Above all, the theme is how technology will change our profession. Although Susskind purports to be an agnostic on "whether the future for lawyers could be prosperous or disastrous," and says that "the arguments and findings of this book can support either end game," it's clear where his heart lies:

"I predict that lawyers who are unwilling to change their working prcatices and extend their range of services will, in the coming decade, struggle to survive. Meanwhile, those who embrace new technologies and novel ways of sourcing legal work are likely to trade successfully for many years yet, even if they are not occupied with the law jobs that most law schools currently anticipate for their graduates."

As much as I admire Susskind's call to arms--and his thorough and accessible canvassing of the new technologies available not just to your teenagers but to you--he can occasionally launch fusillades which you may view as more incendiary than illuminating. For example?

I do not believe lawyers are self-evidently entitled to profit from the law. As I have said before, the law is not there to provide a livelihood for lawyers any more than ill-health exists to offer a living for doctors. Successful legal business may be a bi-product of law in society, but it is not the purpose of law. And, just as numerous other industries and sectors are having to adapt to broader change, so too should lawyers.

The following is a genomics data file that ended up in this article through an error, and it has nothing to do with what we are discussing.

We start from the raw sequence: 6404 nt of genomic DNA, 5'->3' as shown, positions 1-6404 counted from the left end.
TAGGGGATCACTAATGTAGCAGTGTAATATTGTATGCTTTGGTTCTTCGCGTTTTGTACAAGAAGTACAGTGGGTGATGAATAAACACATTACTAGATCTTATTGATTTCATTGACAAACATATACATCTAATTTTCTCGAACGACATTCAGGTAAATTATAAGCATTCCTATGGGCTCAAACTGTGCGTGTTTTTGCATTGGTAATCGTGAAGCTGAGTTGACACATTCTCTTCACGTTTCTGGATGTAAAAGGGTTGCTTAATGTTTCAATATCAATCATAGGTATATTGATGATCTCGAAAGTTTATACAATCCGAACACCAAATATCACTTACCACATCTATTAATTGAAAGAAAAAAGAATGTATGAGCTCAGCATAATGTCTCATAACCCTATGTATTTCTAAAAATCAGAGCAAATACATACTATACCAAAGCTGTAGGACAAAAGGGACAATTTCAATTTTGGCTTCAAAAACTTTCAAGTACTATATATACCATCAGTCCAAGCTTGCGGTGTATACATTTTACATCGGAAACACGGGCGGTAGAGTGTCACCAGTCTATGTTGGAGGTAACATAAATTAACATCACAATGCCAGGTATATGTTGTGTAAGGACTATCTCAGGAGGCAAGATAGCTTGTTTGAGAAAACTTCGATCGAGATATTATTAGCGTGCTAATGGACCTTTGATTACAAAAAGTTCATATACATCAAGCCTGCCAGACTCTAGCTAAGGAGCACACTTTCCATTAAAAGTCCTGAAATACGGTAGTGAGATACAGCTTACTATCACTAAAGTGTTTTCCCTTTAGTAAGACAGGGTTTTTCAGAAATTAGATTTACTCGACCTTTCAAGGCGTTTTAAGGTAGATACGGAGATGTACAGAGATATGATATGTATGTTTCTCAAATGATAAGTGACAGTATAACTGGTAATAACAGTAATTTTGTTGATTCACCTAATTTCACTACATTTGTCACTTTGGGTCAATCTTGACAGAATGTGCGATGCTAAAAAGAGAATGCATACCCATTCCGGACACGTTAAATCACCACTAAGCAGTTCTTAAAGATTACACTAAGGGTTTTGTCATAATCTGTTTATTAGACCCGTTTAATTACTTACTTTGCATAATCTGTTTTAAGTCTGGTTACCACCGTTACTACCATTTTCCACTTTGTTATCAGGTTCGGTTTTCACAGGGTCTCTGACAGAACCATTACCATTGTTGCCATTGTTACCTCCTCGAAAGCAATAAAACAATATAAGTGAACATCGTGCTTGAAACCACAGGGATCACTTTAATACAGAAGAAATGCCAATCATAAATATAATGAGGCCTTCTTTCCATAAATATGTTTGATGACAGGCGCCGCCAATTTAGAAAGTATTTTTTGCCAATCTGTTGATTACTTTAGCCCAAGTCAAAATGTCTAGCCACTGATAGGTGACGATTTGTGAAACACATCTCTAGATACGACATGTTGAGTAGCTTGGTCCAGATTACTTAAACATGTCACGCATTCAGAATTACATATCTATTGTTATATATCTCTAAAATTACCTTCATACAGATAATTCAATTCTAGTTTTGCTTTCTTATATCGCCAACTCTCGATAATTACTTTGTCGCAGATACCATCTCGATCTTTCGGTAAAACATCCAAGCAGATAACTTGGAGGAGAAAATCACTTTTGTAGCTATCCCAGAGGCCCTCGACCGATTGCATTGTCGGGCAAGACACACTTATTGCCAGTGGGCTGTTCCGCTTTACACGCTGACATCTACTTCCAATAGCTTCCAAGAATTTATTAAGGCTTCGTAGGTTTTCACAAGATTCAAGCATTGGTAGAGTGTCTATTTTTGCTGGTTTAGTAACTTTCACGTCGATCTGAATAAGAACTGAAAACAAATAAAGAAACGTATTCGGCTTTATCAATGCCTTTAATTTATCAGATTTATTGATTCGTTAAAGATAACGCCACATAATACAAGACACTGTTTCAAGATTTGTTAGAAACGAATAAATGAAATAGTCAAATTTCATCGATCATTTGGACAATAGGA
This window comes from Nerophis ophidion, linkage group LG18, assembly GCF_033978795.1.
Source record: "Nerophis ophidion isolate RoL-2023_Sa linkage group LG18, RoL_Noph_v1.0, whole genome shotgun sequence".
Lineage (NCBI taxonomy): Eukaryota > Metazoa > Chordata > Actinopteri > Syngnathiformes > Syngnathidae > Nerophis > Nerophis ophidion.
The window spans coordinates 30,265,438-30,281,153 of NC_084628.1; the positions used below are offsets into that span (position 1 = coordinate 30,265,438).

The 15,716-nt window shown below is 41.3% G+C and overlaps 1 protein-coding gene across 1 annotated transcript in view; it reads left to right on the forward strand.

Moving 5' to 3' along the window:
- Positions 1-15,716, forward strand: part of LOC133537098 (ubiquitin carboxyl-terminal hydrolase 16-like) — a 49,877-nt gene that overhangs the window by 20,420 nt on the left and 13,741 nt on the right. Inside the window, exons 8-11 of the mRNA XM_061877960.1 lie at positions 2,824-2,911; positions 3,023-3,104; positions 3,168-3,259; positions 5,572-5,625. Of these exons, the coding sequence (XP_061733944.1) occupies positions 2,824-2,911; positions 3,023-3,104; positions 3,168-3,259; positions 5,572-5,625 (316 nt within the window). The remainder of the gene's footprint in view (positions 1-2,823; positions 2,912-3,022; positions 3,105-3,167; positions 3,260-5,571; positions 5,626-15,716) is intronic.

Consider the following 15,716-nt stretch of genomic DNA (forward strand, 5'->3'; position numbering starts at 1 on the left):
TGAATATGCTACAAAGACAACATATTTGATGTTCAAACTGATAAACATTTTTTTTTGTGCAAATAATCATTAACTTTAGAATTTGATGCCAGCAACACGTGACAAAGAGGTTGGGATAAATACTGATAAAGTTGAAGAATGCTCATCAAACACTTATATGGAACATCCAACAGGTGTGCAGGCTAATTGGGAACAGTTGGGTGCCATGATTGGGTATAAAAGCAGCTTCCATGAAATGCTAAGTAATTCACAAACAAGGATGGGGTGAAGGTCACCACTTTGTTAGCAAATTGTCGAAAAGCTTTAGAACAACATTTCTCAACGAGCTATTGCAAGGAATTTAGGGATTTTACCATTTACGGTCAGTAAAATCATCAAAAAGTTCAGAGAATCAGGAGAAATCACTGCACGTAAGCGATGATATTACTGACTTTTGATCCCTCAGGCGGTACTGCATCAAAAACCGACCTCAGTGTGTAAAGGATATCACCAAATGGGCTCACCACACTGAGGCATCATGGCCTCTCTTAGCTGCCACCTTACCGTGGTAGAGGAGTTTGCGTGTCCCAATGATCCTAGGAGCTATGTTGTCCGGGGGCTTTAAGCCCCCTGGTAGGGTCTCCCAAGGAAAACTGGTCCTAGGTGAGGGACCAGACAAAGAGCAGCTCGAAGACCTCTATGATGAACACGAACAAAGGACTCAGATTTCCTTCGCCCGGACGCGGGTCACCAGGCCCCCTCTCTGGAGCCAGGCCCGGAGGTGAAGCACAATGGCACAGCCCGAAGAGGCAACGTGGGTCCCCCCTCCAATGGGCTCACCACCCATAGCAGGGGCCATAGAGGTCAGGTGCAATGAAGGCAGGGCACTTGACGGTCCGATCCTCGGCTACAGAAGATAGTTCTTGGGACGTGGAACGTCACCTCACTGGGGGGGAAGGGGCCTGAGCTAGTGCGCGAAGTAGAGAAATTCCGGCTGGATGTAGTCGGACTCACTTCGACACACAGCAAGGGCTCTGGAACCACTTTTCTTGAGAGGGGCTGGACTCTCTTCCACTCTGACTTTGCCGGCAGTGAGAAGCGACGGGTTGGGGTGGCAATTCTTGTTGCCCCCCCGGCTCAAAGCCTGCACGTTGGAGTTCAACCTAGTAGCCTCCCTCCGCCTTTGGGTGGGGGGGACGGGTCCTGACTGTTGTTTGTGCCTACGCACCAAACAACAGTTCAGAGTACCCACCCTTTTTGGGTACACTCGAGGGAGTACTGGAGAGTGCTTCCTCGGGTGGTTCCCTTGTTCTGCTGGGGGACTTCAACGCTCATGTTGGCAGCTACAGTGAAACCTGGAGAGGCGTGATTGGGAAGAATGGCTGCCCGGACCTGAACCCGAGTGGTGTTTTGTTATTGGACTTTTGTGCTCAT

Economists, and MBA's, and yours truly, might have different views on whether profesionals are entitled to profit from their services, but that is far afield from the concerns of The End of Lawyers? Susskind is one of the small handful of genuine thought leaders writing about our profession and our industry (not self-promotingly noisy, spurious, shallow, mercenary, or craven). Agree or disagree with Richard, you need to know what's on his mind.

Contents
  1. Introduction - the Beginning of the End?
  2. The Path to Commoditization
  3. Trends in Technology
  4. Disruptive Legal Technologies
  5. The Future for In-house Lawyers
  6. Resolving and Avoiding Disputes
  7. Access to Law and to Justice
  8. Conclusion - the Future of Lawyers

Cover

Full post as published by Adam Smith, Esq. on January 09, 2009 (boomark / email).